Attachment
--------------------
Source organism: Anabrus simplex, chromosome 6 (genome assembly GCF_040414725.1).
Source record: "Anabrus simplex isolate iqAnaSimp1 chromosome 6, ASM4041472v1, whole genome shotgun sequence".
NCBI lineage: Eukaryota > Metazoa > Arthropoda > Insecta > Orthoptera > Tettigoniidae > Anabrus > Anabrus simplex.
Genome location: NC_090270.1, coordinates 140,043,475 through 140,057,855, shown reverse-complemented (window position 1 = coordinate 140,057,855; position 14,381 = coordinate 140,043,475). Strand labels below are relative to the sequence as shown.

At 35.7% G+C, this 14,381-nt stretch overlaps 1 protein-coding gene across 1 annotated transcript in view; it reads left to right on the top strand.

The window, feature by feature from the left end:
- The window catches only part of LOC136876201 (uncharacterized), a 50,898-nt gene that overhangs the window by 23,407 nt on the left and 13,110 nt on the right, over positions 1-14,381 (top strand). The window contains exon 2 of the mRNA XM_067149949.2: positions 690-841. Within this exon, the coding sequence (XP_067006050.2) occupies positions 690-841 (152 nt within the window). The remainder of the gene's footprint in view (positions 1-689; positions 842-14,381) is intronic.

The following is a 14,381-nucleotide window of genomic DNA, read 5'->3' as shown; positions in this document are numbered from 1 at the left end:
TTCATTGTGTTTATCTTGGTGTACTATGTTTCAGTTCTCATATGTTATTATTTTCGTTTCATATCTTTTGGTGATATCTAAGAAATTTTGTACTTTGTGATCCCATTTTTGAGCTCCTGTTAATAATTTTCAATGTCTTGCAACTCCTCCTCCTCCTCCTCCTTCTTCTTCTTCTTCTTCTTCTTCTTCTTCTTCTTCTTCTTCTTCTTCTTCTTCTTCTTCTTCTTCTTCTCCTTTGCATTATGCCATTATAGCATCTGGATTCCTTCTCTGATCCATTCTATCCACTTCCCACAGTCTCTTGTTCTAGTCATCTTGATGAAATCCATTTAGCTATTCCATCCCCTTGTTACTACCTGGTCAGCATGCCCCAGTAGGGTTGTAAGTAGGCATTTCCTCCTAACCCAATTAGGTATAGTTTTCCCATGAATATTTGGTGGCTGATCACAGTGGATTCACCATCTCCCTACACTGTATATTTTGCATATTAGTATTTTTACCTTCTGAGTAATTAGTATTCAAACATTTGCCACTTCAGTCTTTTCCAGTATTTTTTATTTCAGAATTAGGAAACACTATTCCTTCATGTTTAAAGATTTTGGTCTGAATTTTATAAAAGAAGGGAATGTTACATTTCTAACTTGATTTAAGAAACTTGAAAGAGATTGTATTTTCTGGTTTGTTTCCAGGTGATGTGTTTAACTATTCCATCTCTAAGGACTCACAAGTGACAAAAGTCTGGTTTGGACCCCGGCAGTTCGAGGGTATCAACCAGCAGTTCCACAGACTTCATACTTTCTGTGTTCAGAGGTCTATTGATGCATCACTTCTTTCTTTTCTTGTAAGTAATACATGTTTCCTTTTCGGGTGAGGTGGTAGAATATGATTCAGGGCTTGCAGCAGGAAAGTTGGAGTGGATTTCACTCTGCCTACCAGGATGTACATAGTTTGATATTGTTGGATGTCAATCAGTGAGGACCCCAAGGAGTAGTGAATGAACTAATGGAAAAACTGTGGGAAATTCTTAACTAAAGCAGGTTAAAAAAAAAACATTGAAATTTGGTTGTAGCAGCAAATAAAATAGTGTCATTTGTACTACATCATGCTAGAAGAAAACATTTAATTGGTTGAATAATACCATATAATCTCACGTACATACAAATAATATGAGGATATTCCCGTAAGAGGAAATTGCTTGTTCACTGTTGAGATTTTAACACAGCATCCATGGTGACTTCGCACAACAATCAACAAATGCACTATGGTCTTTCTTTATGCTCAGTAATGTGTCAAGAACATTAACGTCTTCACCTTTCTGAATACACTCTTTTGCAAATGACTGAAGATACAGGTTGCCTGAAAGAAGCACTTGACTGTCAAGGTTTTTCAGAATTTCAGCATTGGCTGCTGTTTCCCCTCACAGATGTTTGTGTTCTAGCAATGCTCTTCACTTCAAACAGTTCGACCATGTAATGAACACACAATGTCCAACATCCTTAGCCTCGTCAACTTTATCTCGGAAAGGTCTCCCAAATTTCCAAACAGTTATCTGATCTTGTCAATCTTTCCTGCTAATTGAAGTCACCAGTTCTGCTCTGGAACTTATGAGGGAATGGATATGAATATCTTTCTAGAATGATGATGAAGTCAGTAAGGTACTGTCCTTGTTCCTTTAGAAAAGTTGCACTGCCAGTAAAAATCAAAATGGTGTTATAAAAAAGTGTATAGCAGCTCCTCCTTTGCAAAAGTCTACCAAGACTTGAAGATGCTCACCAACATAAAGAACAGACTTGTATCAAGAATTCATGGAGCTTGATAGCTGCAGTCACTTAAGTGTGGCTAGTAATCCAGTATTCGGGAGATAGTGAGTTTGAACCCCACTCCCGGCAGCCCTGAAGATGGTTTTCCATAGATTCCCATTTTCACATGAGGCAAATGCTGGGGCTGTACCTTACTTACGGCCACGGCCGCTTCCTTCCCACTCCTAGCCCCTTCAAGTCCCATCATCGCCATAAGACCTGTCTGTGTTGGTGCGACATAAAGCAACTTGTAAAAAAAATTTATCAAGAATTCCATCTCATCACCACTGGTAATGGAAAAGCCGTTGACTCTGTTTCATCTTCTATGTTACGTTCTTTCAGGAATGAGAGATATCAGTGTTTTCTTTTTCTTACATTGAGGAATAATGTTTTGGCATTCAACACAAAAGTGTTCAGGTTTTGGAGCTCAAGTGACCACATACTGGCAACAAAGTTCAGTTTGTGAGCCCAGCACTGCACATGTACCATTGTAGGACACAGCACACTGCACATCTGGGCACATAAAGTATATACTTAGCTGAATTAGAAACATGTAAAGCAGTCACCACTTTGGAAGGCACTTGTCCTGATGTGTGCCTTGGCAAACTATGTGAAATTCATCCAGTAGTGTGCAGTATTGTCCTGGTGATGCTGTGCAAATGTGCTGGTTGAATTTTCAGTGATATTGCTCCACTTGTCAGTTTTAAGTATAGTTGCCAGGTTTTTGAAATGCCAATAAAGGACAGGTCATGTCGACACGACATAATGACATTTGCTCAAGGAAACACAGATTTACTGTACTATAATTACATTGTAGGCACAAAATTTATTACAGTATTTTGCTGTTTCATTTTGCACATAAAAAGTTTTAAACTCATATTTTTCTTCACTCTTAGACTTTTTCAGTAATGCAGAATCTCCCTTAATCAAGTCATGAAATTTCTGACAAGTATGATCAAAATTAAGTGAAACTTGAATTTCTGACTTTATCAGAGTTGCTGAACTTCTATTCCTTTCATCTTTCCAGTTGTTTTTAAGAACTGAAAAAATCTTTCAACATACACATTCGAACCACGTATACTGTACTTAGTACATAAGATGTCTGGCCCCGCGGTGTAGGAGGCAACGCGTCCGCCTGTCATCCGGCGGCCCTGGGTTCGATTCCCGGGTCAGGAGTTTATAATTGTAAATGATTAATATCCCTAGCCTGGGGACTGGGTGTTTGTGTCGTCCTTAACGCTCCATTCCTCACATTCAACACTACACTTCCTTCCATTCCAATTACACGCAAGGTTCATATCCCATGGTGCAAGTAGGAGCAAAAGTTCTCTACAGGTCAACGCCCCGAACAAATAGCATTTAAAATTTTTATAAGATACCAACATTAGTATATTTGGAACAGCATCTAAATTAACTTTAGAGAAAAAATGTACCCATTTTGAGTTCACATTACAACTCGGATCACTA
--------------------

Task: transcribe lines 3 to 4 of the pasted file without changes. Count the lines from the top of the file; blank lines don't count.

NCBI lineage: Eukaryota > Metazoa > Arthropoda > Insecta > Orthoptera > Tettigoniidae > Anabrus > Anabrus simplex.
Genome location: NC_090270.1, coordinates 140,043,475 through 140,057,855, shown reverse-complemented (window position 1 = coordinate 140,057,855; position 14,381 = coordinate 140,043,475). Strand labels below are relative to the sequence as shown.